Privacy generally refers to an individual’s right to seclusion, or right to be free from public interference. Often privacy claims clash with First Amendment rights. For example, individuals may assert a privacy right to be “let alone” when the press reports on their private life or follows them around in an intrusive manner on public and private property. There is no explicit mention of privacy in the U.S. Constitution, but in his dissent in Gilbert v. Minnesota (1920), Justice Louis D. Brandeis, pictured here, nonetheless stated that the First Amendment protected the privacy of the home. In Griswold v. Connecticut (1965), Justice William O. Douglas placed a right to privacy in a “penumbra” cast by the First, Third, Fourth, Fifth, and Ninth Amendments. (Image via Library of Congress, circa 1916, public domain)
Privacy generally refers to an individual’s right to seclusion, or right to be free from public interference. Often privacy claims clash with First Amendment rights. For example, individuals may assert a privacy right to be “let alone” when the press reports on their private life or follows them around in an intrusive manner on public and private property.
Right to privacy found in the Constitution
Much like liberty, justice, and democracy, privacy appears to be an easy concept to understand in the abstract. Defining it in a legal context, however, is difficult and complicated by the fact that there are constitutional rights to privacy and also common law or statutory rights of privacy.
There is no explicit mention of privacy in the U.S. Constitution, but in his dissent in Gilbert v. Minnesota (1920), Justice Louis D. Brandeis nonetheless stated that the First Amendment protected the privacy of the home. In Griswold v. Connecticut (1965), Justice William O. Douglas placed a right to privacy in a “penumbra” cast by the First, Third, Fourth, Fifth, and Ninth Amendments.
Right to privacy found in common law
Initially, the common law upon which the U.S. Constitution, state constitutions, and state laws are based, protected only property rights. During the 1880s, however, legal scholars began to theorize that the common law of torts, which involves injuries to private persons or property, also protected against government invasion of privacy.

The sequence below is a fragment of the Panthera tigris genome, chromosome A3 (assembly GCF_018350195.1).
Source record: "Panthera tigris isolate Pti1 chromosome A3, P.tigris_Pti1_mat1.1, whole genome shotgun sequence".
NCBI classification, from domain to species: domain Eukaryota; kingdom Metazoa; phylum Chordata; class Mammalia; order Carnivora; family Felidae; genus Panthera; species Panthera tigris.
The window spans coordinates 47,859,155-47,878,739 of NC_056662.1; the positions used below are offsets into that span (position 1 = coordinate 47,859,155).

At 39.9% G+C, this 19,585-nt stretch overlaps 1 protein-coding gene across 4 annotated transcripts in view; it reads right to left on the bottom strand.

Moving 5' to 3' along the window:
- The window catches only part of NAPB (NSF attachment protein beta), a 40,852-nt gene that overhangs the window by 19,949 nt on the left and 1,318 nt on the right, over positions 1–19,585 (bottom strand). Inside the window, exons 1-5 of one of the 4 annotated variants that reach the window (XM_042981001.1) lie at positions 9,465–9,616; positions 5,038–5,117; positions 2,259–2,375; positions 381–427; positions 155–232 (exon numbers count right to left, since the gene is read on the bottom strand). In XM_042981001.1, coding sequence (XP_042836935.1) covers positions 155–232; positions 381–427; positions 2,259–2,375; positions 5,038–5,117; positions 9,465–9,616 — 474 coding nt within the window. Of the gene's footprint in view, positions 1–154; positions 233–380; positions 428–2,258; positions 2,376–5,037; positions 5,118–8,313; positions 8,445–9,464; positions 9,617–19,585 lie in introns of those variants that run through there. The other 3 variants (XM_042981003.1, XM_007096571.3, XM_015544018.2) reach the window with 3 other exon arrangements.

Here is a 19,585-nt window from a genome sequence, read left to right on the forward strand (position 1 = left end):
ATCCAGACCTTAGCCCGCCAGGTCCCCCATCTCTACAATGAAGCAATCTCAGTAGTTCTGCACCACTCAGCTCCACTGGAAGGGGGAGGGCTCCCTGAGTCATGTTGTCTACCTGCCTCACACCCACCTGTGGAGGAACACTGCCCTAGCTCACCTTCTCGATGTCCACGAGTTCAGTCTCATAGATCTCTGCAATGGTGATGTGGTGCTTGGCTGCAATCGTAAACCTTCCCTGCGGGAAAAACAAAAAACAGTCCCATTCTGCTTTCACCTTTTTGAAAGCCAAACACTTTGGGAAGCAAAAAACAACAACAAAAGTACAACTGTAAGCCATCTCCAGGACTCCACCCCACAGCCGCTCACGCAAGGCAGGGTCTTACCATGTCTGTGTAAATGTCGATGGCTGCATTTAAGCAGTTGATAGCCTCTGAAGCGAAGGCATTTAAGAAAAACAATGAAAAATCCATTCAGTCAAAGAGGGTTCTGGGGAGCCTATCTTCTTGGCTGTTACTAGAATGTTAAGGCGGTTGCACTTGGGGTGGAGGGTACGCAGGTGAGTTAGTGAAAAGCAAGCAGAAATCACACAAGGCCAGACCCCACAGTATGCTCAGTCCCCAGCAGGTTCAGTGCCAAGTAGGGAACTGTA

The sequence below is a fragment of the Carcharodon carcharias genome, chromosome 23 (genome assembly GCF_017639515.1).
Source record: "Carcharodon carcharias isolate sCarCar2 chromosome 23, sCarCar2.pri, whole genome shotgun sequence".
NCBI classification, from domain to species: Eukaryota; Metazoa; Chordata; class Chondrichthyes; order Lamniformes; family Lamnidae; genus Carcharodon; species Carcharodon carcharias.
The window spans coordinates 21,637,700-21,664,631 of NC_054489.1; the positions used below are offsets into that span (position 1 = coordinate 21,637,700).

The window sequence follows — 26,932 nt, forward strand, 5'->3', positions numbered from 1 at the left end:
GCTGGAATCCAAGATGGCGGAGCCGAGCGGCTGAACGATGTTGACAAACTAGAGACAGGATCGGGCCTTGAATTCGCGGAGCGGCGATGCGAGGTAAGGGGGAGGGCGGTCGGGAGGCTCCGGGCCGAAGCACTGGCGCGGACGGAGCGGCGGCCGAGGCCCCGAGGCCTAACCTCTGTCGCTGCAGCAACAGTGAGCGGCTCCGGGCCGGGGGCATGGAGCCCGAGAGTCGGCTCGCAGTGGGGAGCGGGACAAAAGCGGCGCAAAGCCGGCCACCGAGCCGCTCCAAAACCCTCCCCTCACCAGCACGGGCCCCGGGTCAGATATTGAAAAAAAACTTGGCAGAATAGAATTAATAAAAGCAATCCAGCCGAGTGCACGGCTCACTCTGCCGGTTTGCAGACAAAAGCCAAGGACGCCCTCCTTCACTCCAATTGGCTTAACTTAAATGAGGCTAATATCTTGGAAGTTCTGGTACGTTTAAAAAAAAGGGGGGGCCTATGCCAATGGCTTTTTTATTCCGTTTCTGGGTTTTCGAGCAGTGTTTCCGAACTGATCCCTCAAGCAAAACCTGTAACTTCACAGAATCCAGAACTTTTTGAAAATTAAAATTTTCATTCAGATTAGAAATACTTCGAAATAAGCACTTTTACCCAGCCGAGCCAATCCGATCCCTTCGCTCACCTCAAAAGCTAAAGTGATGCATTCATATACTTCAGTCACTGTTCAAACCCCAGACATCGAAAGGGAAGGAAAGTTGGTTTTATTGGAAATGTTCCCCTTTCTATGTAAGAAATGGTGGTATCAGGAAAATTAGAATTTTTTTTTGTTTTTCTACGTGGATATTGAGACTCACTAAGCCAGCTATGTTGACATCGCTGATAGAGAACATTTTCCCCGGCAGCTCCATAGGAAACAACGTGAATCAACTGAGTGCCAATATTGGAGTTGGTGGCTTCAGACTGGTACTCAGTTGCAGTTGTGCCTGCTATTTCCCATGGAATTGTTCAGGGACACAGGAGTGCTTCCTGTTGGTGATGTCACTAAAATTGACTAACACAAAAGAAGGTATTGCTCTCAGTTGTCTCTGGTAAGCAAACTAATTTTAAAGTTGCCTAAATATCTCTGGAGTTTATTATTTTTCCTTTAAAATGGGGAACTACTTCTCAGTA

In the late 1880s, Judge Thomas Cooley wrote in A Treatise on the Law of Torts or the Wrongs Which Arise Independent of Contract that people had a right to be let alone. Boston lawyers and former Harvard Law School classmates Samuel D.Warren and Louis D. Brandeis elaborated on this concept in their seminal 1890 article in the Harvard Law Review, “The Right to Privacy.” They argued that the common law’s protection of property rights was moving toward the recognition of a right to be let alone. Their article inspired some state courts to begin interpreting the civil law of torts to protect a right of privacy.
Types of privacy claims
Later, Dean William Prosser, a torts law expert, in an influential 1960 article in the California Law Review wrote that there are four distinct types of privacy torts:
- intrusion upon solitude,
- public disclosure of private facts,
- appropriation of another’s name or image,
- and publishing information that puts a person in a false light.
Sometimes privacy tort claims conflict with First Amendment free speech or free press claims. For example, the press may publish sensitive details of a person’s private life and be charged with a public disclosure of private facts tort.
Supreme Court has decided First Amendment privacy cases
The Court has rendered a number of decisions involving First Amendment freedoms and privacy. In Packer Corporation v. Utah (1932), Justice Brandeis suggested that the Court should consider the conditions under which privacy interests are intruded upon. His suggestion foreshadowed the Court’s later development of the distinction between privacy interests in the home and in public.